Two Works on the Asian and Pacific Theater of World War II Comparison Essay by scribbler

Two Works on the Asian and Pacific Theater of World War II
An examination and comparison of "Eagle Against the Sun" by Ronald Spector and "The Pacific Campaign" by Dan Van Der Vat.
# 152994 | 2,144 words | 8 sources | APA | 2013 | US
Published on May 01, 2013 in Literature (American) , History (U.S. World Wars) , Military (Military History)


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Description:

The paper provides some background to the Asian and Pacific scene of World War II and examines two history books; "Eagle Against the Sun" by Ronald Spector and "The Pacific Campaign" by Dan Van Der Vat. The paper compares these two works and relates that for a newer, but broader, perspective of the entire Pacific campaign based on new evidence, Spector would win out, but if one were familiar with the broader studies and wanted to get into more intimate detail on individual battles, battle strategies, and the minds of the commanders, then Van Der Vat would be the preferable book. The paper notes that there are no glaring errors apparent in either book, and the reason these books have stood the test of two decades within the historical paradigm is because their authorship is professional, yet entertaining; true history at its best.

Outline:
Background
Eagle Against the Sun
The Pacific Campaign
Causality or Results

From the Paper:

"The Asian and Pacific Theater of World War II was primarily a conflict between the Empire of Japan and the Allied Group (the United States, Great Britain and Commonwealth Allies, and France). France was primarily focused on the war in Europe, as was Great Britain, but the British, Australians, and Canadians were significantly involved in both the planning and fighting. Generally, the Pacific War is considered to have begun on December 7, 1941 with the Japanese attack on Pearl Harbor, Hawaii and the invasion of British Malaya. However, there was a lengthy amount of preliminary saber rattling, invasion, and preliminary warning prior to this event. In fact, some authors consider the conflict to have started as far back as either July, 1937 or September, 1931; the dates of the Second Sino-Japanese War and the Japanese Invasion of Manchuria respectively (MacLeod, 2000; Murray and Millett, 2000).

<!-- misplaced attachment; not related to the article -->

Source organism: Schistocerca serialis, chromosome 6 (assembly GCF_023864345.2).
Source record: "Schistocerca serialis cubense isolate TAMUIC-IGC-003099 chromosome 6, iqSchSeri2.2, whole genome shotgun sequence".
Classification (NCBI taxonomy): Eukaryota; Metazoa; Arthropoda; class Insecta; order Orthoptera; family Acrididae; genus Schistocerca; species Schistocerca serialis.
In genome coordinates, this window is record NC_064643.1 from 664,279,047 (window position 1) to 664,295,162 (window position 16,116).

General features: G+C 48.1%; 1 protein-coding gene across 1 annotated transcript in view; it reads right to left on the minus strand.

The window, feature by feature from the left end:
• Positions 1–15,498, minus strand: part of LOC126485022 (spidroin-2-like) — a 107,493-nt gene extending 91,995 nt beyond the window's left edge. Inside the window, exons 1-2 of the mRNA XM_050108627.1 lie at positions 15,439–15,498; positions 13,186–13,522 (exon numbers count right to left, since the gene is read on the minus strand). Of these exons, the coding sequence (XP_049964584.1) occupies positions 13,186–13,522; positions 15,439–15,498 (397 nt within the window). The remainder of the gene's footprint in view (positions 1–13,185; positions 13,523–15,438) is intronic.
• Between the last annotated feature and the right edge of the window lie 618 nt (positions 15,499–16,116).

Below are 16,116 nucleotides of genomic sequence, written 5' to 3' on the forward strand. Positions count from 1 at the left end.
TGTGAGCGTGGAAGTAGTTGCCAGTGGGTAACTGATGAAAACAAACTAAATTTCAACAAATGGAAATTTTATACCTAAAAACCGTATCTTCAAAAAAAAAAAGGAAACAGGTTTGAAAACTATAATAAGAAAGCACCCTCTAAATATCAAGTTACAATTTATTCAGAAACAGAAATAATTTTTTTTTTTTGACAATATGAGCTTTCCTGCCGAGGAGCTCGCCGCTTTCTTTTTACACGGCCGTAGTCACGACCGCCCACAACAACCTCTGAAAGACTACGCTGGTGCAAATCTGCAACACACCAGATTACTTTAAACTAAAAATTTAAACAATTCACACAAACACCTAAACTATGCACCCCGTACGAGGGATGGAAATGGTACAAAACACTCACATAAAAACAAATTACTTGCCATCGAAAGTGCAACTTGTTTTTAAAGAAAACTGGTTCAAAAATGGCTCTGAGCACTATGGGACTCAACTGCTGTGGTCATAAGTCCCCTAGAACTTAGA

"In general, Japan of the 1920s and 1930s became increasingly militaristic. This, combined with fervent nationalism and a hunt for resources, resulted in an invasion of China and the coveting or natural researouces in the East Indies and beyond. Because of the Allied situation in the Pacific, Japan had little choice but to prepare a wide-range invasion plan that would decimate the US Pacific Fleet, seize the Philippines, Guam and Wake Island; attack malaya and Hong Kong, and follow up with invasions in Java and Sumatra."

Sample of Sources Used:

  • Jansen, M. (2000). The Making of Modern Japan. Boston: Harvard University Press.
  • MacLeod, R. (Ed.). (2000). Science and the Pacific War. Hingham, MA: Kluwer Academics.
  • Murray and Millett. (2000). A War to be Won. Boston: Harvard University Press.
  • Prange, G. (1982). At Dawn We Slept. New York: Penguin.
  • Spector, R. (1985). Eagle Against the Sun - The American War With Japan. New York: Macmaillan.

Cite this Comparison Essay:

APA Format

Two Works on the Asian and Pacific Theater of World War II (2013, May 01) Retrieved September 22, 2019, from https://www.academon.com/comparison-essay/two-works-on-the-asian-and-pacific-theater-of-world-war-ii-152994/

MLA Format

"Two Works on the Asian and Pacific Theater of World War II" 01 May 2013. Web. 22 September. 2019. <https://www.academon.com/comparison-essay/two-works-on-the-asian-and-pacific-theater-of-world-war-ii-152994/>

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